I don’t see NPOA having the resources to provide the typical services that trade associations should provide. The very modest dues NPOA is charging may make it easy and affordable for small shops to join. However, unless they get literally hundreds of members and are able to charge a lot for services rendered I don’t see how it will provide what the expectations will eventually become. Can volunteers effectively do the work that is typically done by association staffs? I am doubtful that can happen. I know and respect the capabilities of many of the founders of NPOA. I wish them well and hope they have either thought through these concerns or do so as time goes on. It looks to me like they need the strategic plan that NAPL admits they did not put in place after merging with NAQP. And, I hope they don’t give up on a potential reconciliation with NAPL.
Art Coley, president, AlphaGraphics, Inc.
The way we look at NPOA is the same as the way we would look at any association or membership group, and that is, what is the value proposition? The reason we are a member of NAQP and NAPL as well as other organizations is because of the value they provide—studies, reports, research. We recently joined the Direct Marketing Association and the reason we did so is because the value proposition made it worth it.
It’s not just a question of money or dues. The real value is what we put into it. Yes, we invest money, but also our most precious commodity, which is time. We need to know that we will receive value by attending the functions, participating in the studies, etc.
I agree with Carl Gerhardt that everyone in business needs to be part of some sort of network, whether that is an association or a franchise. But I also have to disagree with Carl—I believe that AlphaGraphics would be the best choice! Whatever you choose, you have to know what the value proposition is in order to make a wise choice. And we just don’t know yet what that will be for NPOA.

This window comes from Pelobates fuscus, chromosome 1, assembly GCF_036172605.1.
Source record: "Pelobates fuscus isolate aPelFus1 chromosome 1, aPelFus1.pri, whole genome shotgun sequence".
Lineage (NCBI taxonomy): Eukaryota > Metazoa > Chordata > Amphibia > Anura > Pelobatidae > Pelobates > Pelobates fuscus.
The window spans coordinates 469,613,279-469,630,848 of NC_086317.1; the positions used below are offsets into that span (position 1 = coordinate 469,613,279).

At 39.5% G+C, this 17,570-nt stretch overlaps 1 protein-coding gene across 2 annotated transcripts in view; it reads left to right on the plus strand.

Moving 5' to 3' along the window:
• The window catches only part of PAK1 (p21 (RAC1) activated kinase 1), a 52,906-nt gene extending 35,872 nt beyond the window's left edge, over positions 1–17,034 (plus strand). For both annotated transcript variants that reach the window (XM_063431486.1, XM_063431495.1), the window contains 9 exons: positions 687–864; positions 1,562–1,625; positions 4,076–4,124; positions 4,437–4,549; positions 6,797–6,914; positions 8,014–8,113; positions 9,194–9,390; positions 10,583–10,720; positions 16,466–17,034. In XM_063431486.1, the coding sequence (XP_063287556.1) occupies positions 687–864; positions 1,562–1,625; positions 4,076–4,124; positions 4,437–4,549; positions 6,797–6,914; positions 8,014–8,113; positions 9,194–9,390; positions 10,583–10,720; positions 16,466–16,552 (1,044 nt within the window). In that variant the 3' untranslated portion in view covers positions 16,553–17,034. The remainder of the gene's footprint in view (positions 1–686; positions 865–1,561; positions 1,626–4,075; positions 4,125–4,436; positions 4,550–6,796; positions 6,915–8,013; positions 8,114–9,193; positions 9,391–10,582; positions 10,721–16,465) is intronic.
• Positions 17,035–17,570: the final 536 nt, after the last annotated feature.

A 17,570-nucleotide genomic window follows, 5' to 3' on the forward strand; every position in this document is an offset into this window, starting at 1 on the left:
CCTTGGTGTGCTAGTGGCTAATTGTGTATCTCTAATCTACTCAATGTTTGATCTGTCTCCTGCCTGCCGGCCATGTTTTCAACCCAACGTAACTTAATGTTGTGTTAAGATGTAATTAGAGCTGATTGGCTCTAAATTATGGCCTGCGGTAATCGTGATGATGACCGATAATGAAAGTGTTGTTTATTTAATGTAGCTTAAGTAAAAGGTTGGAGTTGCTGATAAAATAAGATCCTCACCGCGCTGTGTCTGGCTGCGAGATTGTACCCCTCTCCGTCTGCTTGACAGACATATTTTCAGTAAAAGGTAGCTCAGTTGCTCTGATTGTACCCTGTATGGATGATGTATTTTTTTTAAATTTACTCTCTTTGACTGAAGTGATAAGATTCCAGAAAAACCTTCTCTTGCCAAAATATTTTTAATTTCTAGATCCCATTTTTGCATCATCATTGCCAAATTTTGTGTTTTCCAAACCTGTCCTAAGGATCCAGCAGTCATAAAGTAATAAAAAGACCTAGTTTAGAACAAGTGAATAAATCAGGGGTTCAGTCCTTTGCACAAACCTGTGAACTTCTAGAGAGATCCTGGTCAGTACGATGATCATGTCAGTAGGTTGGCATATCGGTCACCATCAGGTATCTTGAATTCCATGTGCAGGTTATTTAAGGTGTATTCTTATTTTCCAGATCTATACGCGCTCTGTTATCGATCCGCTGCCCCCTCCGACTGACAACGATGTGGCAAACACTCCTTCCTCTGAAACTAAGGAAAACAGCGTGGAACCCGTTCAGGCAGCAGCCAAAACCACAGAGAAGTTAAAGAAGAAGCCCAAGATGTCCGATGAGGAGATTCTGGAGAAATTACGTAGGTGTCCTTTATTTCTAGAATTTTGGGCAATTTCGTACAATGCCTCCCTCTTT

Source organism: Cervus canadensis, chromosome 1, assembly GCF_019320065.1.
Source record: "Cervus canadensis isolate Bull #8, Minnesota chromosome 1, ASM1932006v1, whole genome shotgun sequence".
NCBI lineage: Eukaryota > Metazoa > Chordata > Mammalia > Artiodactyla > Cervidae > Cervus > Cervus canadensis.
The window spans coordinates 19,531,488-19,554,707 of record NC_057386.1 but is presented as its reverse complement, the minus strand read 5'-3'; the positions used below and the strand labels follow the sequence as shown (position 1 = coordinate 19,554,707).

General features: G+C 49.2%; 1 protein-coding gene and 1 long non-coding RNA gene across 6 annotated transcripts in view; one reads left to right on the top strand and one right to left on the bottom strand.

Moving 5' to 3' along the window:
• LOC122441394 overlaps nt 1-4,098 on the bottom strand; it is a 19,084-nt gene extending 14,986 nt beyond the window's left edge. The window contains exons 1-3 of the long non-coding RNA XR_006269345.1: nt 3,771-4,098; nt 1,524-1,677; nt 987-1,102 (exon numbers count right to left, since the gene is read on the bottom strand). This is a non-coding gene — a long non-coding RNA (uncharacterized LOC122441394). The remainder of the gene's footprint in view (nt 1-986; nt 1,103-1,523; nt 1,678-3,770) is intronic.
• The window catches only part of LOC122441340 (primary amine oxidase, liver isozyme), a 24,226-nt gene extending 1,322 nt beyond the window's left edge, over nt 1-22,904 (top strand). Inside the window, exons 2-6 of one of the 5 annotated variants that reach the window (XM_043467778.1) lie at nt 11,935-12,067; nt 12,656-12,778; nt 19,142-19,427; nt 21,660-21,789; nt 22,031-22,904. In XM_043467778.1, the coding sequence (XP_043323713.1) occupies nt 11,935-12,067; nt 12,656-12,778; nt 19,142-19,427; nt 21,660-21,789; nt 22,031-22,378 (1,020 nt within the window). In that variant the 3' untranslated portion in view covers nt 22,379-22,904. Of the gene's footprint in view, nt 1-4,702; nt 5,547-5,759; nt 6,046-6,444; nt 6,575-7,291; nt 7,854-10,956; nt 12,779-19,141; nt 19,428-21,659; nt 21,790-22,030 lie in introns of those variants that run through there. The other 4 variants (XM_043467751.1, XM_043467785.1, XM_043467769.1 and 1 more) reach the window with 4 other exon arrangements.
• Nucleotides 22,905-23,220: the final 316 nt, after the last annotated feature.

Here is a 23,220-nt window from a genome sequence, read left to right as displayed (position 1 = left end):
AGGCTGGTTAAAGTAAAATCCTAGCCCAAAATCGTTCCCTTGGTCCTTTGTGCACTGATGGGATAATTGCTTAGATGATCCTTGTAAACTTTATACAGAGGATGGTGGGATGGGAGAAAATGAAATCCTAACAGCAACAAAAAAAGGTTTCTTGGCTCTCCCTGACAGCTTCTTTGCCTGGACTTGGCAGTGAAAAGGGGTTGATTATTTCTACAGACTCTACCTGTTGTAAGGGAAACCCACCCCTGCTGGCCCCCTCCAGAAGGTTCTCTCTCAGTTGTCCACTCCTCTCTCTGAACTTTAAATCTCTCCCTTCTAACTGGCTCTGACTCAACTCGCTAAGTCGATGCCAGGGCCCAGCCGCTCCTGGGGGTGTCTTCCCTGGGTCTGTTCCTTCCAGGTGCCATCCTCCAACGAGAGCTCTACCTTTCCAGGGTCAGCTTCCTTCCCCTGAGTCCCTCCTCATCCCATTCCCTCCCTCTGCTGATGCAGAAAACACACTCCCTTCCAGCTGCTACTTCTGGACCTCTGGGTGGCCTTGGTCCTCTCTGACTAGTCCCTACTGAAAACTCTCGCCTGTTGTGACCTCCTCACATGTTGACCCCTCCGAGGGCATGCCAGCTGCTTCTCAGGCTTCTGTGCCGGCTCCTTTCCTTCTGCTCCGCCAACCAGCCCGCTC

Michael Vogel, owner, Printplex USA and NPOA member
What NPOA's founding members all have in common—participation in the free sharing of knowledge and experience on the PrintOwners forum—speaks volumes about the spirit of the organization we envision. I have benefited from being among them, and look forward to a vital NPOA focused on helping guide us through our industry's challenging future.
Richard Lowe, President and Chief Operating Officer, Franchise Services, Inc.
I think this is a bit of a loaded issue; mainly because NPOA is moving ahead regardless of the thoughts of the leaders in this business community. So if I am not on board, it is a bit contrary to the group that is.
That being said, I do not believe we need a new association. I think it only serves to dilute the associations currently supporting the industry. The current associations have done the best they could in the face of change in our industry. They certainly could do more, but that could be said of almost any association.
I certainly do not blame this group for coming together to support the small commercial printing segment. I think it is well intentioned, but associations today need members, money, and clout to fight issues on behalf of the industry or segment that they support, and I think all of those will be hard to come by. I certainly wish NPOA no ill will, but I would rather see this group of people support the associations that are currently in place.
Scott Cappel, owner, Sorrento Mesa Printing and NPOA member
The smaller printer has always been a highly adaptable creature: first into desktop publishing, first into quickness, first into digital. The small business printer has known nothing but change over the last 20 years. Many were also connected to each other in a virtual community via the original social media, the email listserve far before we all knew the words “social media.”
The smaller printing company executive lives in a very different world than the large printing company executive. Dealing with risk and decision making are a daily affair and poor decisions can not only lead to loss of a job, but loss of one’s house or personal assets as well. There is a need for the smaller printer to not only focus on the strategic, but the tactical as well. There is much talk about working on your business, but what happens when you have to work on your business and in your business too? How do you balance this? How to you prioritize your time and resources?
These are some of the issues that smaller printers are looking for assistance with and I believe this need is what brought about the founding of NPOA. Printers helping printers. Owners helping owners in a way that has not been addressed by the current trade associations. More practical, hands-on, actionable information to its members is what NPOA intends to provide.